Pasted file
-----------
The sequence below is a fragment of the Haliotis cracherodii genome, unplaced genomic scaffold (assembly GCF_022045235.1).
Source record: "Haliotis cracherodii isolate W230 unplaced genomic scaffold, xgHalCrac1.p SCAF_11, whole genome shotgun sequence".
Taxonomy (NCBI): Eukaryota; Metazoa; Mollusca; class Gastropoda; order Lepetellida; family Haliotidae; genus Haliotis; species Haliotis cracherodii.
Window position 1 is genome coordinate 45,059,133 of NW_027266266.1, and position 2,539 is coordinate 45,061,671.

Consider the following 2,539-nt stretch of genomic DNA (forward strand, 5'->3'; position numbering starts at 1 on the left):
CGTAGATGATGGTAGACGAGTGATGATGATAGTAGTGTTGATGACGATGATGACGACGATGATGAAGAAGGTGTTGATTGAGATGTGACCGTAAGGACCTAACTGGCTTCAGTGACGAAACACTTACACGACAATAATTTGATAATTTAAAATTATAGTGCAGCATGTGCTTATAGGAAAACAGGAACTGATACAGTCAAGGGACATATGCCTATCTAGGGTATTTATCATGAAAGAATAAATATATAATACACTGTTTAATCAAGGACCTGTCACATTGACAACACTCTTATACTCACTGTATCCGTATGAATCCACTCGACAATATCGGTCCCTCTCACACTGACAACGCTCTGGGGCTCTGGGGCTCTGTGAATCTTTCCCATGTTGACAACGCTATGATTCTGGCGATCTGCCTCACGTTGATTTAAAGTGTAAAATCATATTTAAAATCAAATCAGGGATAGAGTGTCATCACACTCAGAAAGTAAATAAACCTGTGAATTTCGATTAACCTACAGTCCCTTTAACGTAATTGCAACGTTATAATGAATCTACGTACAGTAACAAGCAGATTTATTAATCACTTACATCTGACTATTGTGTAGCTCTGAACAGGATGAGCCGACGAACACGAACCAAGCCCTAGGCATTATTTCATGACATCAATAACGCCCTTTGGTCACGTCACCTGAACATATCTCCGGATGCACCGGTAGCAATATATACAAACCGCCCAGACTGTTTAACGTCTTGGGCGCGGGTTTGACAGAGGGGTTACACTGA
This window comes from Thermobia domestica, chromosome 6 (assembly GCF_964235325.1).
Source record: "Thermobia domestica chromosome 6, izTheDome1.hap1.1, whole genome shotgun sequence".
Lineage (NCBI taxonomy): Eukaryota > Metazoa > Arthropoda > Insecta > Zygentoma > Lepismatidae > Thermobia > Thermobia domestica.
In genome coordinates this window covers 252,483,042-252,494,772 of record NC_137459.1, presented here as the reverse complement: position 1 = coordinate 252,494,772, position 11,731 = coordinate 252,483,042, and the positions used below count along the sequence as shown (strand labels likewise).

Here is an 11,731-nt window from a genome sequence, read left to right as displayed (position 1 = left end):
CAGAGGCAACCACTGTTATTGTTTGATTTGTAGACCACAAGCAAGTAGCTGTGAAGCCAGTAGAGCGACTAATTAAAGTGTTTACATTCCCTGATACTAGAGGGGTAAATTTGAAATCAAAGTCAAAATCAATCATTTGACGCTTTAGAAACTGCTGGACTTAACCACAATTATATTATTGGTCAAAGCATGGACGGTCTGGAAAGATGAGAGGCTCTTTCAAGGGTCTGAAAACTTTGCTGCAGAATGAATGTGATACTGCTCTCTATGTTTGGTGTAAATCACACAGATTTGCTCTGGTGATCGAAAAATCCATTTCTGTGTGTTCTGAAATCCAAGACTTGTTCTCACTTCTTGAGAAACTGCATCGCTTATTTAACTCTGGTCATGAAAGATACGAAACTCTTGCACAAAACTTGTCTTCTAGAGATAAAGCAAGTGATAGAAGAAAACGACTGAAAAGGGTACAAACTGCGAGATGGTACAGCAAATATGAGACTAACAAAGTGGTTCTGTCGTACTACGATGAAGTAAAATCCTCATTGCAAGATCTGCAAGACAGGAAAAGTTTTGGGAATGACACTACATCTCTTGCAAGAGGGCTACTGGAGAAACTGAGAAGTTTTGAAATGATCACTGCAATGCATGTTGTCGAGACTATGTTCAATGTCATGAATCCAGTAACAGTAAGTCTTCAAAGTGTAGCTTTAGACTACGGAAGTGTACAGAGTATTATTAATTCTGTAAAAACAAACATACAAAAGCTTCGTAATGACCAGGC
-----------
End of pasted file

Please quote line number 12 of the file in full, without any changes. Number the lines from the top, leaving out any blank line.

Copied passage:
CAGAGGCAACCACTGTTATTGTTTGATTTGTAGACCACAAGCAAGTAGCTGTGAAGCCAGTAGAGCGACTAATTAAAGTGTTTACATTCCCTGATACTAGAGGGGTAAATTTGAAATCAAAGTCAAAATCAATCATTTGACGCTTTAGAAACTGCTGGACTTAACCACAATTATATTATTGGTCAAAGCATGGACGGTCTGGAAAGATGAGAGGCTCTTTCAAGGGTCTGAAAACTTTGCTGCAGAATGAATGTGATACTGCTCTCTATGTTTGGTGTAAATCACACAGATTTGCTCTGGTGATCGAAAAATCCATTTCTGTGTGTTCTGAAATCCAAGACTTGTTCTCACTTCTTGAGAAACTGCATCGCTTATTTAACTCTGGTCATGAAAGATACGAAACTCTTGCACAAAACTTGTCTTCTAGAGATAAAGCAAGTGATAGAAGAAAACGACTGAAAAGGGTACAAACTGCGAGATGGTACAGCAAATATGAGACTAACAAAGTGGTTCTGTCGTACTACGATGAAGTAAAATCCTCATTGCAAGATCTGCAAGACAGGAAAAGTTTTGGGAATGACACTACATCTCTTGCAAGAGGGCTACTGGAGAAACTGAGAAGTTTTGAAATGATCACTGCAATGCATGTTGTCGAGACTATGTTCAATGTCATGAATCCAGTAACAGTAAGTCTTCAAAGTGTAGCTTTAGACTACGGAAGTGTACAGAGTATTATTAATTCTGTAAAAACAAACATACAAAAGCTTCGTAATGACCAGGC